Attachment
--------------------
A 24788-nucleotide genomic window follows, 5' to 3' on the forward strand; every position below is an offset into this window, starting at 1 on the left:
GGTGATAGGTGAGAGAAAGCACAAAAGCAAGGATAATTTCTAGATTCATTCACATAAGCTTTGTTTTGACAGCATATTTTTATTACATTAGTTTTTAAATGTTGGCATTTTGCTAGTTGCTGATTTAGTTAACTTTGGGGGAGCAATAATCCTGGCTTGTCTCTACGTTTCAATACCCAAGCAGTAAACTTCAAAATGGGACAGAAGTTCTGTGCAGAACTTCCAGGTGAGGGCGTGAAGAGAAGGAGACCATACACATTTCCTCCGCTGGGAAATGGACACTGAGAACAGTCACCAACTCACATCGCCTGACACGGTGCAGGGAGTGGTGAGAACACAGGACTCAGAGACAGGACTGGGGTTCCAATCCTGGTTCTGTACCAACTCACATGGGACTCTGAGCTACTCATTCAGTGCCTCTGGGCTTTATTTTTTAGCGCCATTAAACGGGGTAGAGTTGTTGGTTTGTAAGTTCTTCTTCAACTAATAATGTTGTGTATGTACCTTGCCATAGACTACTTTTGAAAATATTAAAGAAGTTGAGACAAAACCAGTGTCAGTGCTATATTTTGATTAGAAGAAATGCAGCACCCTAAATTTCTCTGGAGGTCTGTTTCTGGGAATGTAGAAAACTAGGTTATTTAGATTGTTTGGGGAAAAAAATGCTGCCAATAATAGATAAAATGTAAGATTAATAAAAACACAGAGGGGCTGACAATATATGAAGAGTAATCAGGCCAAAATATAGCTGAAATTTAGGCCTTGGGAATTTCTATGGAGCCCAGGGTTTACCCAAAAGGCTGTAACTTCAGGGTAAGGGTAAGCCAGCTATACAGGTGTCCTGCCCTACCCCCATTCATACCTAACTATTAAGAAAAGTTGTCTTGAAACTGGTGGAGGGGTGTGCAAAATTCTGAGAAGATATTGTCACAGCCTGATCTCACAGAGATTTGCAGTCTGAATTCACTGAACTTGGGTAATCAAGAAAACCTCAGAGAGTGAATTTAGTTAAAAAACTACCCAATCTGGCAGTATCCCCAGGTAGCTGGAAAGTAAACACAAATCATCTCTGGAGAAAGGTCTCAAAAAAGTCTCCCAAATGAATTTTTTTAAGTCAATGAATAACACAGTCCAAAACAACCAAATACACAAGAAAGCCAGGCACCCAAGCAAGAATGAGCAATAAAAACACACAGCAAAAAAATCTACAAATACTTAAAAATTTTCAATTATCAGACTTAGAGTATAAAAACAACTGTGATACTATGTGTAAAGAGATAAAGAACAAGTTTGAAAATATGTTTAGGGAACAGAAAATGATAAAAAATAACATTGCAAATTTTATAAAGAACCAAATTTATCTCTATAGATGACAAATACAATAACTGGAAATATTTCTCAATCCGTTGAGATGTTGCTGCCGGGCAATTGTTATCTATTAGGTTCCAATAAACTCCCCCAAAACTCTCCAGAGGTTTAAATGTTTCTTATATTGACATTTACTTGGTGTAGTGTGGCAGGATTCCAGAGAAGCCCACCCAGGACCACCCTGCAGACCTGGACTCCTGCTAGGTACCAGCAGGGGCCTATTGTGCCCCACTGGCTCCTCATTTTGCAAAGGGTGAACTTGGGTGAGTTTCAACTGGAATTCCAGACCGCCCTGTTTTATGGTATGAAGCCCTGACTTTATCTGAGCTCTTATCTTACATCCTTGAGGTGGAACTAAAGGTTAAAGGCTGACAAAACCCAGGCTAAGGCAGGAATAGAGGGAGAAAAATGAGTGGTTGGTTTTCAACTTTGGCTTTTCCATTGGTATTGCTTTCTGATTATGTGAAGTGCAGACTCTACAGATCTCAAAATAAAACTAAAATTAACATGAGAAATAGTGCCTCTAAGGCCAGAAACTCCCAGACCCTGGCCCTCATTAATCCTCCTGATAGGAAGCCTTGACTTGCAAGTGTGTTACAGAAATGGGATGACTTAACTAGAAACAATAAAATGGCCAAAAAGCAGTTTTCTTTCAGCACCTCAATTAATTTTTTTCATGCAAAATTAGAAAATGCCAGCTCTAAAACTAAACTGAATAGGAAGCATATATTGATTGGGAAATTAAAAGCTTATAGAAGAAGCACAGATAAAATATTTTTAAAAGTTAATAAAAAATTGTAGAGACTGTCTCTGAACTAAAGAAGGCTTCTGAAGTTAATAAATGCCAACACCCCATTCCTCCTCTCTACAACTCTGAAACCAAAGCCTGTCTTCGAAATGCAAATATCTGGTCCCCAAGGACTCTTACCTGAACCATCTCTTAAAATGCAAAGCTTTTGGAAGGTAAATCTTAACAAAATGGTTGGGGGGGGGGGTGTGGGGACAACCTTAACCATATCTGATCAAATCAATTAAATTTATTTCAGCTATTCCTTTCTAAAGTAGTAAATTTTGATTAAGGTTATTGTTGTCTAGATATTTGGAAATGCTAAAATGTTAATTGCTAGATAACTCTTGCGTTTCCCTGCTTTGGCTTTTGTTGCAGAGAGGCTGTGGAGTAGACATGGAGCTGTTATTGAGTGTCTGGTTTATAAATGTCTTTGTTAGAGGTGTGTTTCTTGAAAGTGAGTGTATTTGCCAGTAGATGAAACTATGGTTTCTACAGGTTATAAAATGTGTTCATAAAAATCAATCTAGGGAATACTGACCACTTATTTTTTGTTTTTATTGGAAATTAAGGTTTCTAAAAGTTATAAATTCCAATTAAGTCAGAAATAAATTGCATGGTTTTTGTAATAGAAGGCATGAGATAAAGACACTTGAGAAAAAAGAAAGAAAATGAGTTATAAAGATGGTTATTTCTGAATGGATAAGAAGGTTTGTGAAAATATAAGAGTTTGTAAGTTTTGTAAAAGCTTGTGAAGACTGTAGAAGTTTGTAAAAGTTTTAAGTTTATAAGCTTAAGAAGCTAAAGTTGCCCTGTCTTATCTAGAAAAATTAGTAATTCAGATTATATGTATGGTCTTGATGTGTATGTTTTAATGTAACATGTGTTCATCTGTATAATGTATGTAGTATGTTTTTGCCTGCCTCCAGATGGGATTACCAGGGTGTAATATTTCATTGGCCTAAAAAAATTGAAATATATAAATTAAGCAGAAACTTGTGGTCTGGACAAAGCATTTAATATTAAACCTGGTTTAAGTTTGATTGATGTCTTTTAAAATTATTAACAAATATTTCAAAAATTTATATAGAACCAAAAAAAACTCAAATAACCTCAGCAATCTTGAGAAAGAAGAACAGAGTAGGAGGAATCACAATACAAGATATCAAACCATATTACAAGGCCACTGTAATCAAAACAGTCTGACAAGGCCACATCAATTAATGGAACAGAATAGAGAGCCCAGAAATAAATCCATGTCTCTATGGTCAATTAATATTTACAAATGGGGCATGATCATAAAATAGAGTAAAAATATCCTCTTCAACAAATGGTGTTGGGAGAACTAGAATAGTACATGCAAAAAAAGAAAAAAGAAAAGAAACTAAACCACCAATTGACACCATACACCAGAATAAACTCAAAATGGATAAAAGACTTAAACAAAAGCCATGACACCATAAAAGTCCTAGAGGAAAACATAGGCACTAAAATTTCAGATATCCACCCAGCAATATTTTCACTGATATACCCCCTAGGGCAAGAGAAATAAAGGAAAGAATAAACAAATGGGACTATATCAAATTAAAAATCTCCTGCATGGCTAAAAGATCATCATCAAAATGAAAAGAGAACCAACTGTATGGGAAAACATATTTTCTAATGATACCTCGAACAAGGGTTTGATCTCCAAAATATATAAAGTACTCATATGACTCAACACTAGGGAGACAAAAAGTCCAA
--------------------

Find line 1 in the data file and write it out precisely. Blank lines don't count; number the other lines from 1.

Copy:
A 24788-nucleotide genomic window follows, 5' to 3' on the forward strand; every position below is an offset into this window, starting at 1 on the left: